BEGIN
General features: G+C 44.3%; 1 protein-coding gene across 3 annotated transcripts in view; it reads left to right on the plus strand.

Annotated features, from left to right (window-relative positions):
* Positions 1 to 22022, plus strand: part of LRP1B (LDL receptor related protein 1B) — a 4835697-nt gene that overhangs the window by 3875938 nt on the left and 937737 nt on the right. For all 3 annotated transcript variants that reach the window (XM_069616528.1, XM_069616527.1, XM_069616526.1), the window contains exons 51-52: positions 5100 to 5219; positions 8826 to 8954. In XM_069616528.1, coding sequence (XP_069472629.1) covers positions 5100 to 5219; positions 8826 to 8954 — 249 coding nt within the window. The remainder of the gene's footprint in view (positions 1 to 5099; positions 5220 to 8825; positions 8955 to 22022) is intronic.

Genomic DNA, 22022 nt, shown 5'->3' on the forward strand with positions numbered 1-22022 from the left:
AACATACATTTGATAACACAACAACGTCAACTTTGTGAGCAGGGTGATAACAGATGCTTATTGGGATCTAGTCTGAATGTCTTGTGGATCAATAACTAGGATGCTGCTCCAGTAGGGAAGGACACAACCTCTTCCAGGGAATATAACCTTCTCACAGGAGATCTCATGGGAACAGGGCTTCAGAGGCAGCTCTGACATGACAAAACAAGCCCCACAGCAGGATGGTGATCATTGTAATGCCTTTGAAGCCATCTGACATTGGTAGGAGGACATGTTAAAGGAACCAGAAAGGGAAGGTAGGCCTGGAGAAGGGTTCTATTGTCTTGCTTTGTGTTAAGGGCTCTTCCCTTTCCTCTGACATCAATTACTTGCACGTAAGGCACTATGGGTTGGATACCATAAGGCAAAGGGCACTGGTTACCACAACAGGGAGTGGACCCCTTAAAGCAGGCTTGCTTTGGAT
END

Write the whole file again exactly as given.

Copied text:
General features: G+C 44.3%; 1 protein-coding gene across 3 annotated transcripts in view; it reads left to right on the plus strand.

Annotated features, from left to right (window-relative positions):
* Positions 1 to 22022, plus strand: part of LRP1B (LDL receptor related protein 1B) — a 4835697-nt gene that overhangs the window by 3875938 nt on the left and 937737 nt on the right. For all 3 annotated transcript variants that reach the window (XM_069616528.1, XM_069616527.1, XM_069616526.1), the window contains exons 51-52: positions 5100 to 5219; positions 8826 to 8954. In XM_069616528.1, coding sequence (XP_069472629.1) covers positions 5100 to 5219; positions 8826 to 8954 — 249 coding nt within the window. The remainder of the gene's footprint in view (positions 1 to 5099; positions 5220 to 8825; positions 8955 to 22022) is intronic.

Genomic DNA, 22022 nt, shown 5'->3' on the forward strand with positions numbered 1-22022 from the left:
AACATACATTTGATAACACAACAACGTCAACTTTGTGAGCAGGGTGATAACAGATGCTTATTGGGATCTAGTCTGAATGTCTTGTGGATCAATAACTAGGATGCTGCTCCAGTAGGGAAGGACACAACCTCTTCCAGGGAATATAACCTTCTCACAGGAGATCTCATGGGAACAGGGCTTCAGAGGCAGCTCTGACATGACAAAACAAGCCCCACAGCAGGATGGTGATCATTGTAATGCCTTTGAAGCCATCTGACATTGGTAGGAGGACATGTTAAAGGAACCAGAAAGGGAAGGTAGGCCTGGAGAAGGGTTCTATTGTCTTGCTTTGTGTTAAGGGCTCTTCCCTTTCCTCTGACATCAATTACTTGCACGTAAGGCACTATGGGTTGGATACCATAAGGCAAAGGGCACTGGTTACCACAACAGGGAGTGGACCCCTTAAAGCAGGCTTGCTTTGGAT